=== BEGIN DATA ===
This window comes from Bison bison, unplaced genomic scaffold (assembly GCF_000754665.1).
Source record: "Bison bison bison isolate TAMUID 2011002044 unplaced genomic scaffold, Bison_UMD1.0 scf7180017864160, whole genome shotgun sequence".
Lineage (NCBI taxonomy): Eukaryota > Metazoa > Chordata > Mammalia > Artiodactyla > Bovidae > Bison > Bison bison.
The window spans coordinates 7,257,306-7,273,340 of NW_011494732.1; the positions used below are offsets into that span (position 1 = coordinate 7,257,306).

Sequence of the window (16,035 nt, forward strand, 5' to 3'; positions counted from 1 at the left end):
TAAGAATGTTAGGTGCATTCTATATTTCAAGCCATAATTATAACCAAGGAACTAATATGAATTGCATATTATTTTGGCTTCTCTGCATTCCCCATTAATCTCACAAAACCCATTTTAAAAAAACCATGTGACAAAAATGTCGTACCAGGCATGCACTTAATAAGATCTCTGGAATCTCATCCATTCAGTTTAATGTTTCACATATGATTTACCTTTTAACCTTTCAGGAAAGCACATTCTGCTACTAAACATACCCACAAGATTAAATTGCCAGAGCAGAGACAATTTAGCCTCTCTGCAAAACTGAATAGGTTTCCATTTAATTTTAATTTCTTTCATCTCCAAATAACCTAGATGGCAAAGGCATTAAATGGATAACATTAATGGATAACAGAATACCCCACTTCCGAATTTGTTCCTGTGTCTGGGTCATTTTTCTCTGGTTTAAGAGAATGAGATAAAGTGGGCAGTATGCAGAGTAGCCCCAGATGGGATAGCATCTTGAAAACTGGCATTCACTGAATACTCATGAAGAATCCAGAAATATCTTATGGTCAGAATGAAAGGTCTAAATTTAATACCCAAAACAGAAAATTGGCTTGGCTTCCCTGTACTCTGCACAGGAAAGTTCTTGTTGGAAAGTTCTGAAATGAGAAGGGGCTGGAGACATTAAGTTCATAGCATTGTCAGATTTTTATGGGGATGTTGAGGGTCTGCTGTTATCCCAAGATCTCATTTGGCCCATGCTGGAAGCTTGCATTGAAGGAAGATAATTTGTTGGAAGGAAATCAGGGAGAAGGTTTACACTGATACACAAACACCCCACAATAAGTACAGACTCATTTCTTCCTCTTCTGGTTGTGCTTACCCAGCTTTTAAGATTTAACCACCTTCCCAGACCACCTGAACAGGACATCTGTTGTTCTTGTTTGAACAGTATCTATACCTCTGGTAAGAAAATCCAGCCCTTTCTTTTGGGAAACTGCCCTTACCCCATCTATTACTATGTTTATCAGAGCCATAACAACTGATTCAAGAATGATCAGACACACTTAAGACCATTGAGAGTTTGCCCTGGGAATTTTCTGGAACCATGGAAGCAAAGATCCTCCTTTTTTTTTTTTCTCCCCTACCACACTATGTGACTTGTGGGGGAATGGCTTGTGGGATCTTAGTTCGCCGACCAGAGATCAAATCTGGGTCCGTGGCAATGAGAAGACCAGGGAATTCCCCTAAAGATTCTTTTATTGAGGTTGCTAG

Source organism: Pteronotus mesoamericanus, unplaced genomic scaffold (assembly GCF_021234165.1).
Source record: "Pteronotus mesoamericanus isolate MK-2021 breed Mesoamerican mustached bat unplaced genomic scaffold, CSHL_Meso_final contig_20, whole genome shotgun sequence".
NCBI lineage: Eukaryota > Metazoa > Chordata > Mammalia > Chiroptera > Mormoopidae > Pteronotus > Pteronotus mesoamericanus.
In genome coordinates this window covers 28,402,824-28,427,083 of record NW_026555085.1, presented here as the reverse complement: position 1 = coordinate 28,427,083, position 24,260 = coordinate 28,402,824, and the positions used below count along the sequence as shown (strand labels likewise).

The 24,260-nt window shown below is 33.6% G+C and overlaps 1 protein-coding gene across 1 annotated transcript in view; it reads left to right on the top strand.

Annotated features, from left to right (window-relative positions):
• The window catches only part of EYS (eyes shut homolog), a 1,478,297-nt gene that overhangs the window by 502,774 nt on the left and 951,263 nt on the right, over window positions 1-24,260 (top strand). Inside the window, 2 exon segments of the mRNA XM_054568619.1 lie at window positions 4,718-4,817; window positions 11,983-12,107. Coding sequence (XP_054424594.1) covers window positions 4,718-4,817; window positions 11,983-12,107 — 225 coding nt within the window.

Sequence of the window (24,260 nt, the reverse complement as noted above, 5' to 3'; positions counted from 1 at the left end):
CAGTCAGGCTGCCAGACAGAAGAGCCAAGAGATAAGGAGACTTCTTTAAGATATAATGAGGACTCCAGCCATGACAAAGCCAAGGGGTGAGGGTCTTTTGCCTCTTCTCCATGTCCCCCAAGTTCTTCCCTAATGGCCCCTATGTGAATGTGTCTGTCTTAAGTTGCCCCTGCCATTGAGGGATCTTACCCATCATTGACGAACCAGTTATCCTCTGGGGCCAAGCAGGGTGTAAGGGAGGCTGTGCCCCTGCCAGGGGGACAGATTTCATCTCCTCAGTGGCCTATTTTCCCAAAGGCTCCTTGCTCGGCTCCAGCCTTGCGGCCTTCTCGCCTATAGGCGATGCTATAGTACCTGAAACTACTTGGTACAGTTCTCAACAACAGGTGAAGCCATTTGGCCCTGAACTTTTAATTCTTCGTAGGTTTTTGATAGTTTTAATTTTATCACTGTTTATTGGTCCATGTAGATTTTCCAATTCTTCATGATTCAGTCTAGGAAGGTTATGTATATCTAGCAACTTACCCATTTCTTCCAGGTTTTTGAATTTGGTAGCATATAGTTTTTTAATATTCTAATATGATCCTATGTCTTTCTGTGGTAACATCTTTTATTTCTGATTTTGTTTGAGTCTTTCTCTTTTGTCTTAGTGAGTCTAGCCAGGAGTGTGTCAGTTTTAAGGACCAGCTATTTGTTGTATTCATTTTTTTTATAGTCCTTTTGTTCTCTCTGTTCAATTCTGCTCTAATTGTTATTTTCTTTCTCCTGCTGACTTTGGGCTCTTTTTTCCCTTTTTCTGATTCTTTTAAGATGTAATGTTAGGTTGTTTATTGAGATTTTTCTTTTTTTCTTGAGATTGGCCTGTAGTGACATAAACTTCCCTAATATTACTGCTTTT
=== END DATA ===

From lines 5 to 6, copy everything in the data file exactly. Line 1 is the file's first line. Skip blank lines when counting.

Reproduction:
Sequence of the window (16,035 nt, forward strand, 5' to 3'; positions counted from 1 at the left end):
TAAGAATGTTAGGTGCATTCTATATTTCAAGCCATAATTATAACCAAGGAACTAATATGAATTGCATATTATTTTGGCTTCTCTGCATTCCCCATTAATCTCACAAAACCCATTTTAAAAAAACCATGTGACAAAAATGTCGTACCAGGCATGCACTTAATAAGATCTCTGGAATCTCATCCATTCAGTTTAATGTTTCACATATGATTTACCTTTTAACCTTTCAGGAAAGCACATTCTGCTACTAAACATACCCACAAGATTAAATTGCCAGAGCAGAGACAATTTAGCCTCTCTGCAAAACTGAATAGGTTTCCATTTAATTTTAATTTCTTTCATCTCCAAATAACCTAGATGGCAAAGGCATTAAATGGATAACATTAATGGATAACAGAATACCCCACTTCCGAATTTGTTCCTGTGTCTGGGTCATTTTTCTCTGGTTTAAGAGAATGAGATAAAGTGGGCAGTATGCAGAGTAGCCCCAGATGGGATAGCATCTTGAAAACTGGCATTCACTGAATACTCATGAAGAATCCAGAAATATCTTATGGTCAGAATGAAAGGTCTAAATTTAATACCCAAAACAGAAAATTGGCTTGGCTTCCCTGTACTCTGCACAGGAAAGTTCTTGTTGGAAAGTTCTGAAATGAGAAGGGGCTGGAGACATTAAGTTCATAGCATTGTCAGATTTTTATGGGGATGTTGAGGGTCTGCTGTTATCCCAAGATCTCATTTGGCCCATGCTGGAAGCTTGCATTGAAGGAAGATAATTTGTTGGAAGGAAATCAGGGAGAAGGTTTACACTGATACACAAACACCCCACAATAAGTACAGACTCATTTCTTCCTCTTCTGGTTGTGCTTACCCAGCTTTTAAGATTTAACCACCTTCCCAGACCACCTGAACAGGACATCTGTTGTTCTTGTTTGAACAGTATCTATACCTCTGGTAAGAAAATCCAGCCCTTTCTTTTGGGAAACTGCCCTTACCCCATCTATTACTATGTTTATCAGAGCCATAACAACTGATTCAAGAATGATCAGACACACTTAAGACCATTGAGAGTTTGCCCTGGGAATTTTCTGGAACCATGGAAGCAAAGATCCTCCTTTTTTTTTTTTCTCCCCTACCACACTATGTGACTTGTGGGGGAATGGCTTGTGGGATCTTAGTTCGCCGACCAGAGATCAAATCTGGGTCCGTGGCAATGAGAAGACCAGGGAATTCCCCTAAAGATTCTTTTATTGAGGTTGCTAG